An example of a seating chart that has enough complexity to require a unique alt text description.

These options are something you’ll want to revisit a number of times until they become internalized:

  1. …and it’s a simple graphic or photograph. Use a brief description of the image in a way that conveys that meaning in the alt attribute. See Informative Images.
  2. …and it’s a graph or complex piece of information. Include the information contained in the image elsewhere on the page. See Complex Images.
  3. …and it shows content that is redundant to realtext nearby. Use an empty alt attribute. See (redundant) Functional Images.

Step 4: Is the image purely decorative or not intended for the user?

If most of your images fall into this category, consider yourself fortunate because all that’s requires is leaving the alt text field empty.

In short, if you could remove the image and it would have no impact on what a screen reader has to deliver, it can fall into this category.

A great example is this site, where most of pages feature big, full width background images set behind functionality content.

a Screenshot illustrating an image that is purely decorative.

The single option provided in the decision tree links through to some additional examples.

  1. Use an empty alt attribute. See Decorative Images.

Step 5: Is the image’s use not listed above or it’s unclear what alt text to provide?

Hopefully, the previous conditions will cover all your images alt tag scenarios. If not, the decision tree provides the following overview to see if the unknowns fall into any of these outlier conditions: https://www.w3.org/WAI/tutorials/images/

Practical Tips And Tricks

In addition to the decision tree resources, w3.org provides several practical tips to help out:

Imagine that you’re reading the web page aloud over the phone to someone who needs to understand the page. This should help you decide what (if any) information or function the images have. If they appear to have no informative value and aren’t links or buttons, it’s probably safe to treat them as decorative.

The alt text should be the most concise description possible of the image’s purpose. If anything more than a short phrase or sentence is needed, it would be better to use one of the long description methods discussed in complex images.

Additional Tips:

  • Punctuation is your friend: adding spaces at the beginning of the alt text description will help screen readers distinguish where that content begins.
  • Don’t describe images like icons with the alt text “icon.”
  • If you consider beginning alt text descriptions using “picture of” or “image of.” Screen readers already announce images as images so including those phases comes across like a digital stutter. Visually impaired readers as they would hear something like “image, image of composer Jennifer Higdon.”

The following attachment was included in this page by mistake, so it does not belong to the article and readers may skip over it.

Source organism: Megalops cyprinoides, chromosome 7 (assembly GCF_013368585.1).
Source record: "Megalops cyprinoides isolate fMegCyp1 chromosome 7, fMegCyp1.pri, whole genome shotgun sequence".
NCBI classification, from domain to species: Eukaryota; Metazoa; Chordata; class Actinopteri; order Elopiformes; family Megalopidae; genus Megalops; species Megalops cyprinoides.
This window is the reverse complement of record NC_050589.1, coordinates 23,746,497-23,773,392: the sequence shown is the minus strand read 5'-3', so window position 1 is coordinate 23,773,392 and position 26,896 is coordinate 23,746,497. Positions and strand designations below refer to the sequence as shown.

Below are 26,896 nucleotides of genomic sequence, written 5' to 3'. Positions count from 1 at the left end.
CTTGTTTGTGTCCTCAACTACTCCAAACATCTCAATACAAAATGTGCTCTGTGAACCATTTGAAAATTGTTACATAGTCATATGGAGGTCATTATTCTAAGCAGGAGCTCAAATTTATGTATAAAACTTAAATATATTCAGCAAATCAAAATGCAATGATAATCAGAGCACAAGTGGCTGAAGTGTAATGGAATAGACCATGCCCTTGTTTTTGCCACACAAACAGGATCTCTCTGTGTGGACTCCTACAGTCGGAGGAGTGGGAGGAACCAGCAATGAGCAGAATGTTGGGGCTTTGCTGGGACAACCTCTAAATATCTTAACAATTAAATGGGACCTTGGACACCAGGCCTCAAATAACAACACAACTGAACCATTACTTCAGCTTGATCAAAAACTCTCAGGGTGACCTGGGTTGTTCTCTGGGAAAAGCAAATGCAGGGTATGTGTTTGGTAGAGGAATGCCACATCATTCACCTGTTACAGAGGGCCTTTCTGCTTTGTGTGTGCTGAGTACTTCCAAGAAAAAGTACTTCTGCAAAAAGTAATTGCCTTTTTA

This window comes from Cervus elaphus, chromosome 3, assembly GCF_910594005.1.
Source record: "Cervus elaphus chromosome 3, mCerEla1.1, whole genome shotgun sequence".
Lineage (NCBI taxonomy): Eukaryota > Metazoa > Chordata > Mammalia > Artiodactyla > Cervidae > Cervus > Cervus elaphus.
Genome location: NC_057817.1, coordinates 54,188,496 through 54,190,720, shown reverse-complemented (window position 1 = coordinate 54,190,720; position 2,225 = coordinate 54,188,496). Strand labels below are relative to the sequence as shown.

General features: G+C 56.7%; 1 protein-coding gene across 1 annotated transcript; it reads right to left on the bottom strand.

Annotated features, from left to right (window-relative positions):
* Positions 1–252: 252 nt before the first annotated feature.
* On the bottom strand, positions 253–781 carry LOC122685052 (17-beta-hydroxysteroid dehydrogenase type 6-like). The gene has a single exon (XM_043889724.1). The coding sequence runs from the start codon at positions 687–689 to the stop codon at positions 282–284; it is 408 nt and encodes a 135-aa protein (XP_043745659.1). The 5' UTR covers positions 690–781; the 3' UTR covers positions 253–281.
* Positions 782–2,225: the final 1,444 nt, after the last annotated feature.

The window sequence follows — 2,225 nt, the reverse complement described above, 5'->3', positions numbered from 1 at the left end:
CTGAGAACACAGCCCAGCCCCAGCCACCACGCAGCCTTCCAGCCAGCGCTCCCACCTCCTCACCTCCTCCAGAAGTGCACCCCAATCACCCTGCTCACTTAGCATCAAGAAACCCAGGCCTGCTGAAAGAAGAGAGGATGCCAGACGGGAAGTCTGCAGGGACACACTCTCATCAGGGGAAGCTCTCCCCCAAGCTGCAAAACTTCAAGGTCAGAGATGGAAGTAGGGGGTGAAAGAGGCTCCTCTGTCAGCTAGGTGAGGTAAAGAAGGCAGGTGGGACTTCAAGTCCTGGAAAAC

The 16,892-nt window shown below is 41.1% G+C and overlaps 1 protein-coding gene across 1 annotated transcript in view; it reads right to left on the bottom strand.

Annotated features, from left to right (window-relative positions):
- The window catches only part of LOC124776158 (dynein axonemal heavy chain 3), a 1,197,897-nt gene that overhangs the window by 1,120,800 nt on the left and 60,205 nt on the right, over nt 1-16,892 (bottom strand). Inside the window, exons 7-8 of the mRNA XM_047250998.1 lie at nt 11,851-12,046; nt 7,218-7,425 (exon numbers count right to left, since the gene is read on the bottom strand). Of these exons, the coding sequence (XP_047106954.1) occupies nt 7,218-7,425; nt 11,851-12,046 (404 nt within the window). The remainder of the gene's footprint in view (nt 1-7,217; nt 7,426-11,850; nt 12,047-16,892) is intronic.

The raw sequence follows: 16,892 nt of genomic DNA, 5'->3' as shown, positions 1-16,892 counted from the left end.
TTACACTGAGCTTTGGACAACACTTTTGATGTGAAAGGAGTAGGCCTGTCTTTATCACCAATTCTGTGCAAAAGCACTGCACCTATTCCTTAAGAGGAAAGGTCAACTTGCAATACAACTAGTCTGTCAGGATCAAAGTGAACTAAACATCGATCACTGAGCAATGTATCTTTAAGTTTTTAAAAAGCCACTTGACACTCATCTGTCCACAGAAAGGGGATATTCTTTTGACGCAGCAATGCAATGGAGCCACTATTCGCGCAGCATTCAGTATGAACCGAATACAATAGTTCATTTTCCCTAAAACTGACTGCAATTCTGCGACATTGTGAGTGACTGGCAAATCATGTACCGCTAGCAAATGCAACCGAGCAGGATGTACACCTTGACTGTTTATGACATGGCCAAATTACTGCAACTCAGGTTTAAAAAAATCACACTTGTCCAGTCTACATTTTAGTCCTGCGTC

• Avoid using images of text. #obvi

Last But Not Least: Logos

One commonly overlooked image is the logo used in the site header.

Most websites automatically add a link to the main site logo back to the home page. While you may encounter slightly different perspectives, providing alt text for the image that is simply your organization’s name will usually suffice.

You do not need to describe it as a logo but if you’re looking to err on the side of caution, you can include a description that indicated the image is linked back to the home page. For example, alt text such as “Big Boy Symphony Orchestra home page” works.

Here Is Your Accessibility Through Content Management Action Item

Start going through all the images in your media library and adding appropriate alt tags.

I know, this is probably an enormous task for most of you so it’s something you’re going to have to plan for. Bringing in volunteers, interns, and additional hands from other departments may be necessary.

It will take time and don’t be discouraged if you must go back and edit some after the fact. There will be a learning curve and you should absolutely treat yourself and your team to something nice when the task is completed.

About Drew McManus

In addition to my consulting business, I'm also the Principal of Venture Industries Online but don’t let that title fool you into thinking I'm just a tech geek. I bring 20+ years of global broad-based arts consulting experience to the table to help clients break the cycle of choosing one-size-fits-none solutions and instead, deliver options allowing them to get ahead of the tech curve instead of trying to catch up by going slower.

With the vision of legacy support strategy and the delights of creative insights, my mission is to deliver a sophisticated next generation technology designed especially for the field of performing arts. The first step in that journey began in 2010 when The Venture Platform was released, a purpose-designed managed website development solution designed especially for arts organizations and artists.

For fun, I write a daily blog about the orchestra business, provide a platform for arts insiders to speak their mind, lead a team of intrepid arts pros to hack the arts, lead an arts business incubator, and love a good coffee drink.